ROMANCE SCAMS ARE ON THE RISE ACROSS THE U.S.

ROMANCE SCAMS ARE ON THE RISE ACROSS THE U.S.
by


Aarthi Swaminathan
Finance Writer (Yahoo Money)

A report by the Federal Trade Commission (FTC) found that romance scams are soaring, with more than 21,000 people reporting them in 2018.

Based on 21,368 reports about romance scams submitted, the FTC found that Americans involved had lost a total of $143 million, which was “more than any other type of consumer fraud” identified by the FTC’s team, the report stated.

“These reports are rising steadily,” the report added. “In 2015, by comparison, people filed 8,500… reports with dollar losses of $33 million.” The Consumer Federation of America also noted several romance scams in their latest report.

PEOPLE OVER 70 LOSING $10,000 TO SCAMMERS

The median loss to an individual who was a victim of a romance scam was $2,600 in 2018. That was “about seven times higher than the median loss across all other fraud types,” the report stated.

The demographic of people aged 40 to 69 reported the highest losses. Additionally, people over 70 reported the highest individual median losses due to a romance scam — a staggering $10,000.

The report noted that romance scammers lured people with fake online profiles, “often lifting photos from the web to create attractive and convincing personas.”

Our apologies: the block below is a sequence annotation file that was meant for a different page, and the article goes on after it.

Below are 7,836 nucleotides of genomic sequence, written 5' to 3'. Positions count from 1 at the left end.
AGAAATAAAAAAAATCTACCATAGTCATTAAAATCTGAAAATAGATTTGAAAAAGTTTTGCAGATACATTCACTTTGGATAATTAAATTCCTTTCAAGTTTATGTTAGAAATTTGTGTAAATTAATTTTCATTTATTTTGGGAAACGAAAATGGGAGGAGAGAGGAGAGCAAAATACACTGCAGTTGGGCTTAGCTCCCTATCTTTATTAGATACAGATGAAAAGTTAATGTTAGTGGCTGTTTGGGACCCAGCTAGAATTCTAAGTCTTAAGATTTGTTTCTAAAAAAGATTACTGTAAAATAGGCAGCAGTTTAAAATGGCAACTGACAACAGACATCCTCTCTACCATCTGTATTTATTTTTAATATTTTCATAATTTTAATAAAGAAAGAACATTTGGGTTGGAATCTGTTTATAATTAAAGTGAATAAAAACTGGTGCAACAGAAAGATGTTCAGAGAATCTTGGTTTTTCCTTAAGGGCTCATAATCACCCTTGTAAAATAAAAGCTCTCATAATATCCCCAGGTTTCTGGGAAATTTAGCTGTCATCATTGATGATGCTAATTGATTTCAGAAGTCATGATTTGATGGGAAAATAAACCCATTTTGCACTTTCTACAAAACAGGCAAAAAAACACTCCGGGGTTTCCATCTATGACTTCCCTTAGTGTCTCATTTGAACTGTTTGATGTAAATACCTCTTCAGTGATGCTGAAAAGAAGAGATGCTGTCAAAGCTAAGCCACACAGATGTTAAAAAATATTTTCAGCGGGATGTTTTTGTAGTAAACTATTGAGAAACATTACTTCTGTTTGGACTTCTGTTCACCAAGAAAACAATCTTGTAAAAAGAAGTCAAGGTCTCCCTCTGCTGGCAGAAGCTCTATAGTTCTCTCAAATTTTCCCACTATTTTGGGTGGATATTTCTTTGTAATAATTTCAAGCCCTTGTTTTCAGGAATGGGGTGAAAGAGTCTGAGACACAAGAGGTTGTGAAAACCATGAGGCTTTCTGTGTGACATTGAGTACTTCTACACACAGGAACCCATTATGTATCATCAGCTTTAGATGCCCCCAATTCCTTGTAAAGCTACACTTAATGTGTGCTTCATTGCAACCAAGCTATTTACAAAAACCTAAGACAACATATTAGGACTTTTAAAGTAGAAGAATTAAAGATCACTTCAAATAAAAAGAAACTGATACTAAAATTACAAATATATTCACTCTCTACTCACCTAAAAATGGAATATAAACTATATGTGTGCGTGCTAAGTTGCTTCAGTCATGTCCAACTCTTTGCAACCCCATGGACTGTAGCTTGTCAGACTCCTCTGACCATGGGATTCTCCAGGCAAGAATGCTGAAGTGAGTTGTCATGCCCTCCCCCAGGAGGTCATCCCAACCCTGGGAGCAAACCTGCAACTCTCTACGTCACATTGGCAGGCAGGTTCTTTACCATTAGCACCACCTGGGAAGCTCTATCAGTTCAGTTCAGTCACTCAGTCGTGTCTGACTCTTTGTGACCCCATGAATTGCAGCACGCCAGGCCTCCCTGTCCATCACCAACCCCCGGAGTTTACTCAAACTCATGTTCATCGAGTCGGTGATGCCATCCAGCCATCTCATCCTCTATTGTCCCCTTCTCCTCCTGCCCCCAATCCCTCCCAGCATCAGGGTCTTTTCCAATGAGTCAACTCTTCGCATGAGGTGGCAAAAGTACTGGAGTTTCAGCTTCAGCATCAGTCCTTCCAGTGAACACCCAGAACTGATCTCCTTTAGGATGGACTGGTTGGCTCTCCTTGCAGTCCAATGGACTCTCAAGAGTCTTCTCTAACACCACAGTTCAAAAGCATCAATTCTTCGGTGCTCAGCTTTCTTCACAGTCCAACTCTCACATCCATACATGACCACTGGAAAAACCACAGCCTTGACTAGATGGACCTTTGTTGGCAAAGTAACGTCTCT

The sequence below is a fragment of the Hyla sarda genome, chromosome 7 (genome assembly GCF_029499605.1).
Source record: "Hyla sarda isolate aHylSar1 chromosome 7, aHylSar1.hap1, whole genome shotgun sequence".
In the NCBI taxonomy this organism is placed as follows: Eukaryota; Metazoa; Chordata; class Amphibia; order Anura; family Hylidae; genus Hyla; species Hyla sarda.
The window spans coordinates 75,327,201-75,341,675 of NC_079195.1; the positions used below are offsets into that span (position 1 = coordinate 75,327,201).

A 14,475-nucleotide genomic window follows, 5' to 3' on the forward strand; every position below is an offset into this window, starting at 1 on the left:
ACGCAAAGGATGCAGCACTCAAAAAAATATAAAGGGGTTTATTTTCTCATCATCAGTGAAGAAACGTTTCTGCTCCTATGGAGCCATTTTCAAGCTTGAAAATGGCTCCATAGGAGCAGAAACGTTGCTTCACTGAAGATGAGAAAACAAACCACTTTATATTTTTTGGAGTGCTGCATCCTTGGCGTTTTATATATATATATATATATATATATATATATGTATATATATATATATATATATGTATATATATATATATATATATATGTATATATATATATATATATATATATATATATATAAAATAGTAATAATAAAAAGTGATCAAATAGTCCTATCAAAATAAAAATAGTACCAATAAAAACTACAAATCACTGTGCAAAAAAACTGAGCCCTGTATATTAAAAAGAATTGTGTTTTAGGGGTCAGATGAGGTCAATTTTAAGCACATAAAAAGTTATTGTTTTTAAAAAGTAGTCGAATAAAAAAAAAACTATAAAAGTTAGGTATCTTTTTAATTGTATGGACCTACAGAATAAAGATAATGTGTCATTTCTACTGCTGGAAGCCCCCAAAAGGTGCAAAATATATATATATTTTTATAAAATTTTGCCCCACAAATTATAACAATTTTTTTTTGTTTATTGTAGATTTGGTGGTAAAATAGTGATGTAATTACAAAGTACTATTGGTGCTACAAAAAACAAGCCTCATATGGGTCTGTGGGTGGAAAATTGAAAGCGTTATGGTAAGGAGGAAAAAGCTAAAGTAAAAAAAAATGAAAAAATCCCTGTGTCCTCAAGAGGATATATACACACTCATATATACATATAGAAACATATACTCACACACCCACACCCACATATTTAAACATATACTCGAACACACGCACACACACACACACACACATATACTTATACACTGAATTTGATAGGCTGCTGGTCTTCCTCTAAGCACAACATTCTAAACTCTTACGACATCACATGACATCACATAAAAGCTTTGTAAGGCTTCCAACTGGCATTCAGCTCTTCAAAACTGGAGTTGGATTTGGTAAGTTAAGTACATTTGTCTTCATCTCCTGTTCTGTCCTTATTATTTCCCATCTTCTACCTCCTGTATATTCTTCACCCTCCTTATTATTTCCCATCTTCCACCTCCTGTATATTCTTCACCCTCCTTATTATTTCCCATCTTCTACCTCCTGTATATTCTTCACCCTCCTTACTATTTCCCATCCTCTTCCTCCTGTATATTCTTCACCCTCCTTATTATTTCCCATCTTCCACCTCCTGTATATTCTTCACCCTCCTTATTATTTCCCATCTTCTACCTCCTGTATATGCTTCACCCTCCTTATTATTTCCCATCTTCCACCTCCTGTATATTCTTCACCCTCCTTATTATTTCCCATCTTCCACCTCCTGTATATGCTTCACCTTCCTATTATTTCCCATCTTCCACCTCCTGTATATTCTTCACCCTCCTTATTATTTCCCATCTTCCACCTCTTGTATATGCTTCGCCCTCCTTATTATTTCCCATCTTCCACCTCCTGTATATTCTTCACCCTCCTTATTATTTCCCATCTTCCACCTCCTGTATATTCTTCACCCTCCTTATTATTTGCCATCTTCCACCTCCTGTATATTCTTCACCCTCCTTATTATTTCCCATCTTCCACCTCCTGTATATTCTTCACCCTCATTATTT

While scammers were active on dating websites or apps, the report also noted that many people were targeted on Facebook, where the scammer would begin with a Facebook message.

(Source: FTC)

The Australian government puts out information for spotting romance scams. (Source: scamwatch.gov.au)

“Once these fraudsters have people by the heartstrings, they say they need money, often for a medical emergency or some other misfortune,” the report noted. “They often claim to be in the military and stationed abroad, which explains why they can’t meet in person. Pretending to need help with travel costs for a long-awaited visit is another common ruse.”

‘IT BECAME TOO OBVIOUS’

Yahoo Finance spoke to once such victim, AJ, who met someone on an LGBT dating app called HER.

“She was a Hispanic/black young lady who claimed to be in the military and was currently on duty in Iraq or something like that,” the 27-year-old said.

She was initially thrilled that the person was responsive to her messages, but she felt that something was off.

“Her English sucked,” AJ said. “Initially I thought it was because she was not raised in the U.S. or had poor or little education but later on it became too obvious.”

On top of that, she was “not willing to have calls or video calls (essentially no direct communication)… [and it] took her forever to send a picture of herself.”

Culled from: Yahoo Money

 



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